Indonesia has pledged to curb its emission growth to 29% below business-as-usual levels by 2030, adding that this goal could be deepened to a 41% cut if it gets international support, according to the country’s final draft of its INDC seen by Carbon Pulse on Wednesday.
Indonesia, the world’s 10th biggest emitter and fourth most populous country, is one of the few significant emitters yet to submit its climate pledge to the UN, ahead of a global deal due in Paris in December.
Its proposed new goal barely extends the coal exporting nation’s current voluntary emission goal of a 26% cut by 2020, which it offered to increase to 41% with international support.
“Beyond 2020, Indonesia envisions an even bolder commitment to emission reductions,” the document said.
The INDC is due to be circulated among stakeholders ahead of a final decision by mid-September, news agencies Antara and Reuters reported this week.
The draft said Indonesia expects to meet its unconditional commitment without market mechanisms, but added that it supports “fully bilateral, regional and international market mechanisms” to reach the deeper conditional target.
The document said the goal would be met assuming economic growth of 5% a year, a 1% annual increase in population, and while cutting the numbers of Indonesians living in poverty from 11% to 4% by 2025.
The INDC said Indonesia would protect its remaining forests by reducing deforestation and degradation, designating 12.7 million hectares for sustainable use.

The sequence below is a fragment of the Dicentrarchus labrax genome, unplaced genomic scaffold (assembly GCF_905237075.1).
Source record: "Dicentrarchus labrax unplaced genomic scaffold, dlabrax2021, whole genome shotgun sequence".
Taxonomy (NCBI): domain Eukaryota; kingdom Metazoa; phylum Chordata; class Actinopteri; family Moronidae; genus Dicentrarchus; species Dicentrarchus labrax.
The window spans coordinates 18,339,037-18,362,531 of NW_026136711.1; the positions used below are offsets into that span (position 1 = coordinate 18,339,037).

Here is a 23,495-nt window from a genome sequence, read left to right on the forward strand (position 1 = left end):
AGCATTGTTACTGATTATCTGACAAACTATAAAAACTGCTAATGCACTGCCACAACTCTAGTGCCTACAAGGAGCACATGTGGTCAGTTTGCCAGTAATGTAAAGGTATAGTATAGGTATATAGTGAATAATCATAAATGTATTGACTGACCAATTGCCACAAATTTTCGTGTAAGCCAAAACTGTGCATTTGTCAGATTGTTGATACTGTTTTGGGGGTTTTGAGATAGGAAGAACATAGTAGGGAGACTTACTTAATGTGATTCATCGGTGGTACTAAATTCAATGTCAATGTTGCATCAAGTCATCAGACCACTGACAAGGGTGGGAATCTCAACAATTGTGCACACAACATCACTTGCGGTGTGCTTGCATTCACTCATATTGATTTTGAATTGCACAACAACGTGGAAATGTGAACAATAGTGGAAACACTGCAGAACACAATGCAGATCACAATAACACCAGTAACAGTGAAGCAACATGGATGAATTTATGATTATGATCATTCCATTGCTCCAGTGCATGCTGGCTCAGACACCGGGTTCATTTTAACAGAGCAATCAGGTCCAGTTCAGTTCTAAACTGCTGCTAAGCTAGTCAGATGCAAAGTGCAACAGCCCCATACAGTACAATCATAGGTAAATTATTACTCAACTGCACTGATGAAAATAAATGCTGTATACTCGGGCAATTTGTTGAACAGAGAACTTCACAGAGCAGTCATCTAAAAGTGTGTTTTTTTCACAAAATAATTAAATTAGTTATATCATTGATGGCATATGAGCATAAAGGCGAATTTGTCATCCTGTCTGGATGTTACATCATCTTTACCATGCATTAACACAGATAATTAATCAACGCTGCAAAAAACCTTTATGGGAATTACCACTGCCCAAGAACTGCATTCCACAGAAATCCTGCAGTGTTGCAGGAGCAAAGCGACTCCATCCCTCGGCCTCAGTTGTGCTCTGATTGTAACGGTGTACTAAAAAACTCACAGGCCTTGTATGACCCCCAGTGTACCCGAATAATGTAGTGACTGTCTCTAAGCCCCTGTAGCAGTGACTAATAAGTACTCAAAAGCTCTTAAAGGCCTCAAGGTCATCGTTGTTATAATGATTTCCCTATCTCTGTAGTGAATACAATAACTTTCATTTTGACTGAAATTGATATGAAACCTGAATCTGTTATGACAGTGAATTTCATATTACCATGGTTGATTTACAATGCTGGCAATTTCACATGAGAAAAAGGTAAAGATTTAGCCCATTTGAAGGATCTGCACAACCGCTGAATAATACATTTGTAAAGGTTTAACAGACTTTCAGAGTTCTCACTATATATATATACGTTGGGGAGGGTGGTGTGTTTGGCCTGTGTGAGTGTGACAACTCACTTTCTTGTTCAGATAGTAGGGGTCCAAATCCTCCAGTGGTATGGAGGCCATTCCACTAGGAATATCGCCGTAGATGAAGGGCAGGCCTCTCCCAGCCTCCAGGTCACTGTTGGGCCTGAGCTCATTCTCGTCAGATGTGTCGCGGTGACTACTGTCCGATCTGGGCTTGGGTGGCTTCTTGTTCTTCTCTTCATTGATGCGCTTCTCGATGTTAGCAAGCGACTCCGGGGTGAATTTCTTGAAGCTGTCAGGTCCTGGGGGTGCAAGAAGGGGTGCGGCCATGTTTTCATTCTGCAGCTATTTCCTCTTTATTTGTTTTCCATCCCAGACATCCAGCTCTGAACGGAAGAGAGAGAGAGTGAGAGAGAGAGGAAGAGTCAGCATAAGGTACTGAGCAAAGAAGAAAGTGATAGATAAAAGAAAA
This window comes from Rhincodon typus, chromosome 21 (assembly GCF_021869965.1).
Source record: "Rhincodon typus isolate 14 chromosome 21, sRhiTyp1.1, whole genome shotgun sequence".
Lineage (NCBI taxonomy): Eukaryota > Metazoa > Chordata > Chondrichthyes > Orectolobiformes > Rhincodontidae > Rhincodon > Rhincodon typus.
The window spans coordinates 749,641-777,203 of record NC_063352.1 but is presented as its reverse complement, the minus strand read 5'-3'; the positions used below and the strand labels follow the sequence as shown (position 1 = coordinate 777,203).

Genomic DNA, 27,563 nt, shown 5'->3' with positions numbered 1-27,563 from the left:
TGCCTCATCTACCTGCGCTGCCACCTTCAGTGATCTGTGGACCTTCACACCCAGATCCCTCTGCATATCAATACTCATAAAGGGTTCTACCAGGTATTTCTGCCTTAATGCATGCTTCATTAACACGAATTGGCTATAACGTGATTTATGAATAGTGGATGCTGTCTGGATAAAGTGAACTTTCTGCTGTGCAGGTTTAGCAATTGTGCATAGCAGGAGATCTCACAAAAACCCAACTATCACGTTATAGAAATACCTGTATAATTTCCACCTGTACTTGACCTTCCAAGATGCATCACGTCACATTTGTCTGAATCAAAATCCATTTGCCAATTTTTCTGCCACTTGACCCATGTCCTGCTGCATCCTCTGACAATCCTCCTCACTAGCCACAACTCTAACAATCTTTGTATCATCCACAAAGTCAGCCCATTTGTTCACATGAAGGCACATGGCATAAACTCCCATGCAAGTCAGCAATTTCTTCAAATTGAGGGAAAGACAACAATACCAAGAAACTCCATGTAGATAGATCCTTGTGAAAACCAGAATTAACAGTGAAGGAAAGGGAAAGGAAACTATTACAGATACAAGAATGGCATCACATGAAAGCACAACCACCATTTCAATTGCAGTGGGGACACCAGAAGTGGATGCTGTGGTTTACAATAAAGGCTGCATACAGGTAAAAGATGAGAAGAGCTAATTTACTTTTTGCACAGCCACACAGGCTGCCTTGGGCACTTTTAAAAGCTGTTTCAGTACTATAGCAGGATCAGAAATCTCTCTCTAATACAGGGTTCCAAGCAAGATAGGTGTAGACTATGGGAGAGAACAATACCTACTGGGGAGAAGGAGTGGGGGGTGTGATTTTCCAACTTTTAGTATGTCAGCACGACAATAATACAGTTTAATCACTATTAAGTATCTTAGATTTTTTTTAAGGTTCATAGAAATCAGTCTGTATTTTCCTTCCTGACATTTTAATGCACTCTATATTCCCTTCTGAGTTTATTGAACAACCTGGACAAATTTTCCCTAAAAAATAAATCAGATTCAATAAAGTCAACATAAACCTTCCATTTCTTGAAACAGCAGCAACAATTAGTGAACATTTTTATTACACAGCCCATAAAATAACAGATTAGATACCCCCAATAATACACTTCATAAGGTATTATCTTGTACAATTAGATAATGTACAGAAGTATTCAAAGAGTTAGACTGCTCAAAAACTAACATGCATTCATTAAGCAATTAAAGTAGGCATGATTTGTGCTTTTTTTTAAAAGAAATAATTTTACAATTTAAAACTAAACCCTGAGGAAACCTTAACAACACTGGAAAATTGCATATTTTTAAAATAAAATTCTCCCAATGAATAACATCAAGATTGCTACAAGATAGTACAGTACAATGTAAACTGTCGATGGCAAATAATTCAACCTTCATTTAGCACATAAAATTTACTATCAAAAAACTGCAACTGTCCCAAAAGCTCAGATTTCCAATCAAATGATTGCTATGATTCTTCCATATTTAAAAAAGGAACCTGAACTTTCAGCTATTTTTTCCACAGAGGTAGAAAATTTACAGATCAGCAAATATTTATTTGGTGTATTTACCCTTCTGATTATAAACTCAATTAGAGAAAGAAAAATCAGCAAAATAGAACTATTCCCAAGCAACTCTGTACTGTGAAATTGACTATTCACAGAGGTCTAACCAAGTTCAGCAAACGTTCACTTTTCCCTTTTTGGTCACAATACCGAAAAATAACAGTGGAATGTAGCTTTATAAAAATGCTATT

But that goal appears to be weaker than a pledge Indonesia made last year to completely halt deforestation by 2030, which was agreed alongside 35 other governments and dozens of other stakeholders in the New York Declaration on Forests.
Indonesia’s overall GHG emissions spiked by as much as a fifth to 1.8 billion tonnes of CO2e between 2000 and 2005 amid massive deforestation, much of it due to logging and clearances for palm oil plantations.
The government has since made efforts to rein this in, declaring a moratorium on the clearing of primary forests and courting $1 billion of REDD+ funding from Norway.
CLEAN AND NEW POWER?
The INDC document said Indonesia “supports a mixed energy use policy, with at least 23% coming from new and renewable energy by 2025”.
The IEA in February said the 23% goal looked “too ambitious” and doubted whether it could be achieved.
The IEA, which advises countries on energy policy, added that Indonesia’s plans to triple its use of coal-fire power generation by 2025 put its climate goals at risk.
As world oil prices have tumbled in the past year, the Indonesian government has moved to scale back electricity and gasoline subsidies and said it plans to do more.
For details on all the INDCs to date, check our INDC Tracker.
By Ben Garside and Stian Reklev – email@example.com